Saturday, May 08, 2010

Thank You!

http://www.scrapbookpages.com/BergenBelsen/OldPhotos/BelsenChildren.jpg

THE first public celebration I ever attended was a street party to celebrate V-E day. It was 65 years ago on May 8, 1945 that Germany surrendered, and also that British troops liberated Belsen, seeing for themselves the horrors produced by Nazism.

We got the photographs of near-skeletal men and piles of corpses, as well as the guards who were responsible. But I thought this more cheerful picture of children, still behind the wire but free, fed and clothed, would make a change.

It seems an appropriate time to celebrate today the news that the British National Party's Great White Hope in Barking, east London, Nick Griffin was pushed into third place in Thursday's election, behind the Tory, while Labour's Margaret Hodge increased her vote, to a healthy 16,000 majority.

Holocaust-sceptic Griffin got 6,620 votes, which is 6,620 too many, and he still has his seat in the European Parliament to fall back on. But it is cheering to see him get a set back, as it was to see some local youth taking on his heavy supporters.

The BNP also lost all 12 council seats they held in Barking and Dagenham, where Labour has completely swept the council.

Meanwhile, a friend in neighbouring Redbridge cheerfully reports that her area is now "BNP free" after Thursday's council elections. Labour increased its vote there and its share of council seats rose from 14 to 26, which should also make things awkward for the Tories. There is still work to be done in nearby parts of Essex where the BNP is campaigning against Gypsy travellers.

But it is good to see them being driven back from working class areas.

I was not yet three years old when we had our VE day party, and can't say I remember it, though I doubtless enjoyed the bright bunting, and tucked into my trifle.

The war was still on in the Pacific, where a relative of my Mum's died in Japanese captivity, though as I have now learned, it was as a result of American bombing. The horrors of Hiroshima and Nagasaki were still to come.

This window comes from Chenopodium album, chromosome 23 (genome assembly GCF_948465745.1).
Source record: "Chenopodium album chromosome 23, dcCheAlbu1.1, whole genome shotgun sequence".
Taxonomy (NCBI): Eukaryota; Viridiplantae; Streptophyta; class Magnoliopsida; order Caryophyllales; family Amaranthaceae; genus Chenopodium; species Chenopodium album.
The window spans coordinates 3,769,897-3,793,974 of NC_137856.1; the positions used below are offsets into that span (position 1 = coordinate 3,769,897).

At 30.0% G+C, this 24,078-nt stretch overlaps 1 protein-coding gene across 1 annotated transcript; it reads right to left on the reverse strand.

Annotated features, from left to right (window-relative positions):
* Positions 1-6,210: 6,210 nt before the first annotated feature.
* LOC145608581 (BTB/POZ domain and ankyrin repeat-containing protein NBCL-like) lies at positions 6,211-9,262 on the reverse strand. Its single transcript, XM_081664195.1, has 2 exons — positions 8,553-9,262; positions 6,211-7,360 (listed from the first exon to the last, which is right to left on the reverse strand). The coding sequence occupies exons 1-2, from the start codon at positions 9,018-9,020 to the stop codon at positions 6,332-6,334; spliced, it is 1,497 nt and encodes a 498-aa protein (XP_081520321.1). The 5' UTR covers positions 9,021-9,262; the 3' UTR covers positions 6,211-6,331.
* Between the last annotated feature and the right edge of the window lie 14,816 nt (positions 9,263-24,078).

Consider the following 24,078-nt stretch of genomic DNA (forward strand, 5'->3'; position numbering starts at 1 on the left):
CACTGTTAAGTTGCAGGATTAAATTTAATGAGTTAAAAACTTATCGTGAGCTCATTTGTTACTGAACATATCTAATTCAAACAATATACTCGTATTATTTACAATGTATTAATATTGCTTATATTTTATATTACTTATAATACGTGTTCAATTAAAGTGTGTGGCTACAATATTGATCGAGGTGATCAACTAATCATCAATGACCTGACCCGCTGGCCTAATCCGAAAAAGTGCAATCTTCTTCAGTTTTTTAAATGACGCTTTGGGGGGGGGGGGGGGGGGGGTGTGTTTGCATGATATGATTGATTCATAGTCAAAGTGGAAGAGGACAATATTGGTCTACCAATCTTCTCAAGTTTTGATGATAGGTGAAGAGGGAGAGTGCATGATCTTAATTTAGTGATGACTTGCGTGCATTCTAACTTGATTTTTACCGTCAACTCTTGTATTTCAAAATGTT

In later years, I would discuss the war with comrades who held that it was an imperialist war, and only incidentally led to liberation from fascism. I can't say they are wrong. And nor were all the atrocities committed by the Axis side.

All the same, had it gone differently, those children in our pic above would have followed others to their death. So would I, instead of partying in our Salford street on jelly and ice cream.

So I want to thank all those who fought and defeated the Nazis back then in 1945.

And also to thank and congratulate everyone who campaigned and voted against them last week in Barking and Dagenham.

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2 Comments:

At 10:00 AM, OpenID Owen said...

That's a beautiful picture as well as a terrible one. It was a good choice, as a change from the grim pictures we're familiar with. Where does it come from?

 
At 3:53 PM, Blogger Charlie Pottins said...

I rook the pic from the internet, but am not sure about its provenance, though it is said to have been taken by British troops.
I don't know whether this was on the day of liberation or after, when the camp still housed displaced persons. The children do look well-nourished and clothed, in contrast to the usual scenes, as you say.
I thought it might be nicer to use a more cheerful picture for that particular blog posting, to fit the tone, but from a documentation point of view it might be interesting to check out details, and how authentic the photo is - that does look a little like Anne Frank in the front! I am in touch with someone who specialises in looking at Holocaust photographs and their details, and might try her opinion on this one.

 

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